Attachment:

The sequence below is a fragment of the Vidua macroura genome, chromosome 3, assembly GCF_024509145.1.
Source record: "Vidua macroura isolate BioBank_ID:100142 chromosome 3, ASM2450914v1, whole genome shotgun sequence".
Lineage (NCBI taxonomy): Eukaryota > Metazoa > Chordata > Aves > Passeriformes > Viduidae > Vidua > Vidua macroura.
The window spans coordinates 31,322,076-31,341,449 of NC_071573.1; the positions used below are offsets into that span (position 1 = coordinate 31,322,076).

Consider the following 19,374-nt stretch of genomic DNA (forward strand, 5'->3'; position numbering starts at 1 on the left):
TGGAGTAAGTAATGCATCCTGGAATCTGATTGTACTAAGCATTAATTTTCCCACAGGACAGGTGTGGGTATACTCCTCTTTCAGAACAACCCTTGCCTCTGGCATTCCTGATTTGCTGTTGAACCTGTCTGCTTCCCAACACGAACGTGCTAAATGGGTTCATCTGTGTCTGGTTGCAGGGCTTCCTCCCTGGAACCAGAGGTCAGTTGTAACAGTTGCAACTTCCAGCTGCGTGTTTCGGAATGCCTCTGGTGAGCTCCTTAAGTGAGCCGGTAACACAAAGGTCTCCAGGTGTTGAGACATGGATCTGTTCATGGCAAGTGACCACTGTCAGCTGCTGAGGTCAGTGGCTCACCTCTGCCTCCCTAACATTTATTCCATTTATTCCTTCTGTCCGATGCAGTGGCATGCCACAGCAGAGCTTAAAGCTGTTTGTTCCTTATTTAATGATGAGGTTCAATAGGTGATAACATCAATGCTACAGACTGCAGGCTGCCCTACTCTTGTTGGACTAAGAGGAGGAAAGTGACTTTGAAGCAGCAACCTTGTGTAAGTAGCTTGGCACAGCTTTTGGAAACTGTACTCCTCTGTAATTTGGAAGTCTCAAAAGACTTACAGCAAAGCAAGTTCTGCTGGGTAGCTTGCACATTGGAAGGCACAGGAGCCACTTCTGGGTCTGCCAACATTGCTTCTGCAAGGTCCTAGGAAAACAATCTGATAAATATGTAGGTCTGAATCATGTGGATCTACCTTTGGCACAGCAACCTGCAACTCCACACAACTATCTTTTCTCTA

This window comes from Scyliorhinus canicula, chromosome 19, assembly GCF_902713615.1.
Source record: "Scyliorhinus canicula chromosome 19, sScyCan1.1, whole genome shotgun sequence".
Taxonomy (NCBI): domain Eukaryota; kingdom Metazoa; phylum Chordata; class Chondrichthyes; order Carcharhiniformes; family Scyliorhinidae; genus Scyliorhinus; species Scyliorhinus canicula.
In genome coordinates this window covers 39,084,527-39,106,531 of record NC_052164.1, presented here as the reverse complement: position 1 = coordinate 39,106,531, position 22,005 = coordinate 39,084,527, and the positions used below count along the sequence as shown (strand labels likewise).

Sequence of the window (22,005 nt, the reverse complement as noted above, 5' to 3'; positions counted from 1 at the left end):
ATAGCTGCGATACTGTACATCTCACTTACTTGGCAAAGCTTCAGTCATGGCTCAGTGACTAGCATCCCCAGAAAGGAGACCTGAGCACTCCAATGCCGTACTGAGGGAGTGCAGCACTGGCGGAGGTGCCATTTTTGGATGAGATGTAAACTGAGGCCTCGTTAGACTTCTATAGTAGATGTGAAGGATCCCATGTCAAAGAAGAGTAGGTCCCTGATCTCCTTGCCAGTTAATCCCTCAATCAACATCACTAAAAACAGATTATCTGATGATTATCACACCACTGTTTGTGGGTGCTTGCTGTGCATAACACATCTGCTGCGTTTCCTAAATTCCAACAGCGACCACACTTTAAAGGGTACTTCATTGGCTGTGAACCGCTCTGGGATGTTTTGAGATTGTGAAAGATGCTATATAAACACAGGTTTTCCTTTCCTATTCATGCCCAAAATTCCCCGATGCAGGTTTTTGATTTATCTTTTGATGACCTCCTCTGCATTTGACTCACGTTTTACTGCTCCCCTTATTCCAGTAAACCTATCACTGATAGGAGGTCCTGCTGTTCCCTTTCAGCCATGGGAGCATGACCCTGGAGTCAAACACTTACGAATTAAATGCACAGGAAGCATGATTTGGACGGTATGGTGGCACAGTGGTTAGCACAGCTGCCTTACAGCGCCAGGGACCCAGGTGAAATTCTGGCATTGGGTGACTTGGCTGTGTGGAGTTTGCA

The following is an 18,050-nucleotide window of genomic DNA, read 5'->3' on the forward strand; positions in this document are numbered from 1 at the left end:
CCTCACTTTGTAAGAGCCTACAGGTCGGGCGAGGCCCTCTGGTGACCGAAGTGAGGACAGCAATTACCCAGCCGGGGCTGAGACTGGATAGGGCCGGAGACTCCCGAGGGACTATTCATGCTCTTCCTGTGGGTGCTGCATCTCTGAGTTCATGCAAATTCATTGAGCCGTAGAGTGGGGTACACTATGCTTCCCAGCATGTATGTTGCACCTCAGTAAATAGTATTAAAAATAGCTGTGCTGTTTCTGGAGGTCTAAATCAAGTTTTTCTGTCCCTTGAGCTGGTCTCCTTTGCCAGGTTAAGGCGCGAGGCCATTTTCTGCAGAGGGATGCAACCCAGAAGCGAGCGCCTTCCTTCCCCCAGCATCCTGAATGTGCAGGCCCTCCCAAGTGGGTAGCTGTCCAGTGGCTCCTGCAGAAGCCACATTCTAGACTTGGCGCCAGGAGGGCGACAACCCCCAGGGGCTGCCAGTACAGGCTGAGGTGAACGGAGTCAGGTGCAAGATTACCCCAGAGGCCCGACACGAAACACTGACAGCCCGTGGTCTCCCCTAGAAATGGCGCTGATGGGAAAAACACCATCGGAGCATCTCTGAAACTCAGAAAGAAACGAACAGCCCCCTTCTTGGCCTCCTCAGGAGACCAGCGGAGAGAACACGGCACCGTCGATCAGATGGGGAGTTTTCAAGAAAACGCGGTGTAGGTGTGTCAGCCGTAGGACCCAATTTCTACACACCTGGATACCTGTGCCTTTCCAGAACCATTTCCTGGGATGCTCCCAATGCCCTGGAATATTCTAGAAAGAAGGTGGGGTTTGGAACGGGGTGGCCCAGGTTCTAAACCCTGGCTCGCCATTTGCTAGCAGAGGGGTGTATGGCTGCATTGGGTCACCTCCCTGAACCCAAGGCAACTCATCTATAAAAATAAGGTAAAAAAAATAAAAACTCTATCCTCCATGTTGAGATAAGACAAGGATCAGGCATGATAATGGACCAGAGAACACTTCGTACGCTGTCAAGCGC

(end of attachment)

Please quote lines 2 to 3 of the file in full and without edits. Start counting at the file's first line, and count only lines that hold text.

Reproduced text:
Source record: "Vidua macroura isolate BioBank_ID:100142 chromosome 3, ASM2450914v1, whole genome shotgun sequence".
Lineage (NCBI taxonomy): Eukaryota > Metazoa > Chordata > Aves > Passeriformes > Viduidae > Vidua > Vidua macroura.